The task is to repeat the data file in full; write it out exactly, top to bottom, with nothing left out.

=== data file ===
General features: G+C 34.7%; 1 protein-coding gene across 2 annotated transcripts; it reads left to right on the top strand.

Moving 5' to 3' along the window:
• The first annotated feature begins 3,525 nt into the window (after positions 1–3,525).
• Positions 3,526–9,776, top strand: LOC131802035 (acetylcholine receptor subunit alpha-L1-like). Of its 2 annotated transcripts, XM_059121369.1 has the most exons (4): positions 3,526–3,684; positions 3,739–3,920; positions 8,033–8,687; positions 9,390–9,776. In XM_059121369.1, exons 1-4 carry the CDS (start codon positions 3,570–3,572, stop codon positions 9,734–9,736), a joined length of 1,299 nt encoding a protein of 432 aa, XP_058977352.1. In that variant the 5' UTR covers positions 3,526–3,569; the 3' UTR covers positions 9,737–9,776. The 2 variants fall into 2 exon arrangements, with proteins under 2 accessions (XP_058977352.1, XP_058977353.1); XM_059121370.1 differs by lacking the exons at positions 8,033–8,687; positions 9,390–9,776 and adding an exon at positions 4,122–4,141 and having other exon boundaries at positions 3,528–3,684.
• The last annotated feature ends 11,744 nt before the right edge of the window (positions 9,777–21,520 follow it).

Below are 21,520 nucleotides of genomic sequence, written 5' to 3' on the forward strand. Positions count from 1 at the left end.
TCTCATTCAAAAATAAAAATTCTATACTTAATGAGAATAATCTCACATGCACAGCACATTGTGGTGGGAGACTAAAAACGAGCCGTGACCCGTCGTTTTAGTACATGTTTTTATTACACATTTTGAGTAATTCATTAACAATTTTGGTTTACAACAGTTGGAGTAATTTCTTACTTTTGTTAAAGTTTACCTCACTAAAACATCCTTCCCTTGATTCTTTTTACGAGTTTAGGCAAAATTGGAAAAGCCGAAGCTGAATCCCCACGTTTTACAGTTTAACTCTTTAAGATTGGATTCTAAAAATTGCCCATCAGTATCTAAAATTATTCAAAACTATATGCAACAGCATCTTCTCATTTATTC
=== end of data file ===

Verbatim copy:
General features: G+C 34.7%; 1 protein-coding gene across 2 annotated transcripts; it reads left to right on the top strand.

Moving 5' to 3' along the window:
• The first annotated feature begins 3,525 nt into the window (after positions 1–3,525).
• Positions 3,526–9,776, top strand: LOC131802035 (acetylcholine receptor subunit alpha-L1-like). Of its 2 annotated transcripts, XM_059121369.1 has the most exons (4): positions 3,526–3,684; positions 3,739–3,920; positions 8,033–8,687; positions 9,390–9,776. In XM_059121369.1, exons 1-4 carry the CDS (start codon positions 3,570–3,572, stop codon positions 9,734–9,736), a joined length of 1,299 nt encoding a protein of 432 aa, XP_058977352.1. In that variant the 5' UTR covers positions 3,526–3,569; the 3' UTR covers positions 9,737–9,776. The 2 variants fall into 2 exon arrangements, with proteins under 2 accessions (XP_058977352.1, XP_058977353.1); XM_059121370.1 differs by lacking the exons at positions 8,033–8,687; positions 9,390–9,776 and adding an exon at positions 4,122–4,141 and having other exon boundaries at positions 3,528–3,684.
• The last annotated feature ends 11,744 nt before the right edge of the window (positions 9,777–21,520 follow it).

Below are 21,520 nucleotides of genomic sequence, written 5' to 3' on the forward strand. Positions count from 1 at the left end.
TCTCATTCAAAAATAAAAATTCTATACTTAATGAGAATAATCTCACATGCACAGCACATTGTGGTGGGAGACTAAAAACGAGCCGTGACCCGTCGTTTTAGTACATGTTTTTATTACACATTTTGAGTAATTCATTAACAATTTTGGTTTACAACAGTTGGAGTAATTTCTTACTTTTGTTAAAGTTTACCTCACTAAAACATCCTTCCCTTGATTCTTTTTACGAGTTTAGGCAAAATTGGAAAAGCCGAAGCTGAATCCCCACGTTTTACAGTTTAACTCTTTAAGATTGGATTCTAAAAATTGCCCATCAGTATCTAAAATTATTCAAAACTATATGCAACAGCATCTTCTCATTTATTC